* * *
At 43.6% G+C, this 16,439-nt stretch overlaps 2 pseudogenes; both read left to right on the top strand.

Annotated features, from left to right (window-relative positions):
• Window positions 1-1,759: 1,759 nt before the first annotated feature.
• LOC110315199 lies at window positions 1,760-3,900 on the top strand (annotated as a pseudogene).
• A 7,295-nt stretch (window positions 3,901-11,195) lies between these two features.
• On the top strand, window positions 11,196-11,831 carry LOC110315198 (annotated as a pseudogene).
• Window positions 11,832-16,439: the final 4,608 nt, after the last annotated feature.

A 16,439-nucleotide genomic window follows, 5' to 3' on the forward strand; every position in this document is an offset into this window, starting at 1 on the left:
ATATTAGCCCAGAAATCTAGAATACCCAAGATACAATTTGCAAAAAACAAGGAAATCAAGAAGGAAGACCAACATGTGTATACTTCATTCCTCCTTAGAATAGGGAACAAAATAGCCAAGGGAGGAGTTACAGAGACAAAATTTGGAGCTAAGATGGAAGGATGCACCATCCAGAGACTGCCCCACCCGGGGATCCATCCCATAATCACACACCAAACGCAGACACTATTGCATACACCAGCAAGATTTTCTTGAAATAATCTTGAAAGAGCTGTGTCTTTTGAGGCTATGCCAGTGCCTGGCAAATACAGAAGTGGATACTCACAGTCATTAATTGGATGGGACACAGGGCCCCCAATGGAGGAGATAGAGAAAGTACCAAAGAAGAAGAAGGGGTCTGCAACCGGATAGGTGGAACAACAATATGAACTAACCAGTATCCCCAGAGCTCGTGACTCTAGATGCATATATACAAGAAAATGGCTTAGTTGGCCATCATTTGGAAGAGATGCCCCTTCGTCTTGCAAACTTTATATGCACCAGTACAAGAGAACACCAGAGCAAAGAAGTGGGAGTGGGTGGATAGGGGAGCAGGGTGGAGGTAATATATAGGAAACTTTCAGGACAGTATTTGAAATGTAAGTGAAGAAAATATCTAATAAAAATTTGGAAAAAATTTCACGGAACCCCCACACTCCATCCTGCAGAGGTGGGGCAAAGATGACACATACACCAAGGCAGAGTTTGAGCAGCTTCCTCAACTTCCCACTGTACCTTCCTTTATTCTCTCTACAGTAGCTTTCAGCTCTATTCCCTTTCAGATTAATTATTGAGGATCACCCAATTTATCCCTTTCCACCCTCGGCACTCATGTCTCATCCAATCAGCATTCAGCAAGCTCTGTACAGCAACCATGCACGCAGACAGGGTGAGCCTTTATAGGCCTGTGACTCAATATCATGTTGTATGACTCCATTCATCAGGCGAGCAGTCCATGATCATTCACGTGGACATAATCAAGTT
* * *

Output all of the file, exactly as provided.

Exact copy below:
At 43.6% G+C, this 16,439-nt stretch overlaps 2 pseudogenes; both read left to right on the top strand.

Annotated features, from left to right (window-relative positions):
• Window positions 1-1,759: 1,759 nt before the first annotated feature.
• LOC110315199 lies at window positions 1,760-3,900 on the top strand (annotated as a pseudogene).
• A 7,295-nt stretch (window positions 3,901-11,195) lies between these two features.
• On the top strand, window positions 11,196-11,831 carry LOC110315198 (annotated as a pseudogene).
• Window positions 11,832-16,439: the final 4,608 nt, after the last annotated feature.

A 16,439-nucleotide genomic window follows, 5' to 3' on the forward strand; every position in this document is an offset into this window, starting at 1 on the left:
ATATTAGCCCAGAAATCTAGAATACCCAAGATACAATTTGCAAAAAACAAGGAAATCAAGAAGGAAGACCAACATGTGTATACTTCATTCCTCCTTAGAATAGGGAACAAAATAGCCAAGGGAGGAGTTACAGAGACAAAATTTGGAGCTAAGATGGAAGGATGCACCATCCAGAGACTGCCCCACCCGGGGATCCATCCCATAATCACACACCAAACGCAGACACTATTGCATACACCAGCAAGATTTTCTTGAAATAATCTTGAAAGAGCTGTGTCTTTTGAGGCTATGCCAGTGCCTGGCAAATACAGAAGTGGATACTCACAGTCATTAATTGGATGGGACACAGGGCCCCCAATGGAGGAGATAGAGAAAGTACCAAAGAAGAAGAAGGGGTCTGCAACCGGATAGGTGGAACAACAATATGAACTAACCAGTATCCCCAGAGCTCGTGACTCTAGATGCATATATACAAGAAAATGGCTTAGTTGGCCATCATTTGGAAGAGATGCCCCTTCGTCTTGCAAACTTTATATGCACCAGTACAAGAGAACACCAGAGCAAAGAAGTGGGAGTGGGTGGATAGGGGAGCAGGGTGGAGGTAATATATAGGAAACTTTCAGGACAGTATTTGAAATGTAAGTGAAGAAAATATCTAATAAAAATTTGGAAAAAATTTCACGGAACCCCCACACTCCATCCTGCAGAGGTGGGGCAAAGATGACACATACACCAAGGCAGAGTTTGAGCAGCTTCCTCAACTTCCCACTGTACCTTCCTTTATTCTCTCTACAGTAGCTTTCAGCTCTATTCCCTTTCAGATTAATTATTGAGGATCACCCAATTTATCCCTTTCCACCCTCGGCACTCATGTCTCATCCAATCAGCATTCAGCAAGCTCTGTACAGCAACCATGCACGCAGACAGGGTGAGCCTTTATAGGCCTGTGACTCAATATCATGTTGTATGACTCCATTCATCAGGCGAGCAGTCCATGATCATTCACGTGGACATAATCAAGTT